Bruce Chatwin, The Songlines

Bruce Chatwin, Songlines From Bruce Chatwin’s The Songlines:

In theory, at least, the whole of Australia could be read as a musical score. There was hardly a rock or creek in the country that could not or had not been sung. One should perhaps visualise the Songlines as a spaghetti of Iliads and Odysseys, writhing this way and that, in which every “episode” was readable in terms of geology.

The songs, Chatwin writes, describe “an interlocking network of ‘lines’ or ‘ways through’.” It was necessary to remember these lines, because straying from them could mean death. And because most of the Australian Outback “was arid scrub or desert where rainfall was always patchy and where one year of plenty might be followed by seven years of lean,” people had to move about and rely on exchange with neighbors. “Every tribe – like it or not – had to cultivate relations with its neighbour.” One of the people Chatwin met, Dan Flynn, says that “there were formal rules for exchanging commodities, and formal routes along which to trade.” Chatwin writes:

What the whites used to call the “Walkabout” was, in practice, a kind of bush-telegraph-cum-stock-exchange, spreading messages between peoples who never saw each other, who might be unaware of the other’s existence.

Dan Flynn says in the book that “The trade route is the Songline. Because songs, not things, are the principal medium of exchange. Trading in ‘things’ is the secondary consequence of trading in song.” This is fascinating but difficult to grasp. The verses of the songs are inherited and each represents “a stretch of country over which the song passed. A man’s verses were his title deeds to territory.” But this doesn’t imply that he understands the words of the entire song. A song could describe a line across the entire continent, thousands of kilometers long, and its verses could be in dozens of different languages.

“Our people”, Flynn said, “say they recognise a song by its ‘taste’ or ‘smell’ ... by which, of course, they mean the ‘tune’. The tune always stays the same, from the opening bars to the finale.”

Chatwin asks Flynn if “a young man on Walkabout could sing his way across Australia providing he could hum the right tune,” and he confirms this with a story about a man who walked across the continent a hundred years ago to find himself a wife.

It seems that children are taught their songs at a young age by their mothers – as I understand it in the form of stories and with the help of sketches in the sand. There’s a point where a man is said to have acquired “ritual knowledge,” the result of the process of “extending his song-map [...] widening his options, exploring the world through song.” There are initiation rites, but as far as I can recall Chatwin doesn’t mention songs in connection with these. But to me it doesn’t seem to be merely songs, they are songs with stories, and with accompanying dances. For instance, clans would gather at “ceremonial centers” along the lines, to “swap songs [and] dances [...] and grant each other ‘rights of way’.”

Chatwin tells of a performance of a song he witnessed, “a song of how the [Lizard Ancestor] and his lovely young wife had walked from northern Australia to the Southern Sea, and how a southerner had seduced the wife and sent him home with a substitute.” He describes how the man becomes the lizard, “puffed his neck into goitres of rage, and at last, when it was time for him to die, he writhed and wriggled, his movements growing fainter and fainter like the Dying Swan’s.”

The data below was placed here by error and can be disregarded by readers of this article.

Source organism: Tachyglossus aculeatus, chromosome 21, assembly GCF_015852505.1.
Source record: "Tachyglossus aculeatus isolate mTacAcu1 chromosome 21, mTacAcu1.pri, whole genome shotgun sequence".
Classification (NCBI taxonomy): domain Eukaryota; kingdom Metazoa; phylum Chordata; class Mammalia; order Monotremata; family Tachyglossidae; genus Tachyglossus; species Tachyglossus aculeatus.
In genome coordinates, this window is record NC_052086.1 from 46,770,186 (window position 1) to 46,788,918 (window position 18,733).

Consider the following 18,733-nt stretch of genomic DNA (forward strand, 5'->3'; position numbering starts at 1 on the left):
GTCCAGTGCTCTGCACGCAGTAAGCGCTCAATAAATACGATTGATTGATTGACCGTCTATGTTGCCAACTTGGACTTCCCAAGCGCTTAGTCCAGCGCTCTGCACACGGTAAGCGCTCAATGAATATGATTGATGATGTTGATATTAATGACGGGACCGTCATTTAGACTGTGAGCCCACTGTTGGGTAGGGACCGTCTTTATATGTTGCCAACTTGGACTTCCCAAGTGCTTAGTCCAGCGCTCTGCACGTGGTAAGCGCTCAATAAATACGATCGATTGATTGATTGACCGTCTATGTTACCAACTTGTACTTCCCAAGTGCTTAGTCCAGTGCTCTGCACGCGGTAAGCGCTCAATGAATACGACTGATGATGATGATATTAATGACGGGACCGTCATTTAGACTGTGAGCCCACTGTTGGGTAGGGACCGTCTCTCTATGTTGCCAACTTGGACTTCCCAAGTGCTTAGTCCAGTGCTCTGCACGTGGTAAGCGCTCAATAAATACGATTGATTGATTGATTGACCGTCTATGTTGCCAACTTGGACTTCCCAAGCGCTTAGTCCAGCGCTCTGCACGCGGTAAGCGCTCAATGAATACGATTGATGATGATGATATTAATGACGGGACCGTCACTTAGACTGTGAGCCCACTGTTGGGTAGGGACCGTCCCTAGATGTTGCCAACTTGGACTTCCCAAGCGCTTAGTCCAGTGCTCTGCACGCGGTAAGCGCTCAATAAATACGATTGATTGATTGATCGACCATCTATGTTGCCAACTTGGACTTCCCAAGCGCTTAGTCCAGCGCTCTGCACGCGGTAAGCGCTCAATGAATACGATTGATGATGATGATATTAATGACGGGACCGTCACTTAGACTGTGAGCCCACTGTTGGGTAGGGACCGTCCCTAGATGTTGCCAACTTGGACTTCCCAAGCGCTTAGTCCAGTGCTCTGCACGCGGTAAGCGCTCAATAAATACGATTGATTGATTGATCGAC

Later, Chatwin realizes that “the melodic contour of the song [seemed to describe] the nature of the land over which the song passes.” He continues:

So, if the Lizard Man were dragging his heels across the saltpans of Lake Eyre, you could expect a succession of long flats, like Chopin’s “Funeral March”. If he were skipping up and down the MacDonnell escarpments, you’d have a series of arpeggios and glissandos, like Liszt’s “Hungarian Rhapsodies”.

In other words, Chatwin writes, “An expert song-man, by listening to [the] order of succession [of phrases], would count how many times his hero crossed a river, or scaled a ridge – and be able to calculate where, and how far along, a Songline he was.” Arkady Volchok, his guide, explains that the song-man would “hear a few bars and say, ‘This is Middle Bore’ or ‘That is Oodnadatta’ – where the Ancestor did X or Y or Z.”

To me it seems that the melody, the story, and the dance, together reinforce the memory of the terrain. The cultures of these clans seem to be full with things that reinforce. In a way they seem to be all about remembering the songlines. And it’s no wonder when forgetting them might be fatal.

This is a very fascinating book, and it was particularly interesting to read after Kevin Lynch’s The Image of the City (see my previous post about this). I can think of several bloggers who would enjoy this book.

Update: Be sure to read what Anne Galloway wrote about this book.

The above was posted to my personal weblog on May 31, 2004. My name is Peter Lindberg and I am a thirtysomething software developer and dad living in Stockholm, Sweden. Here, you’ll find posts in English and Swedish about whatever happens to interest me for the moment.


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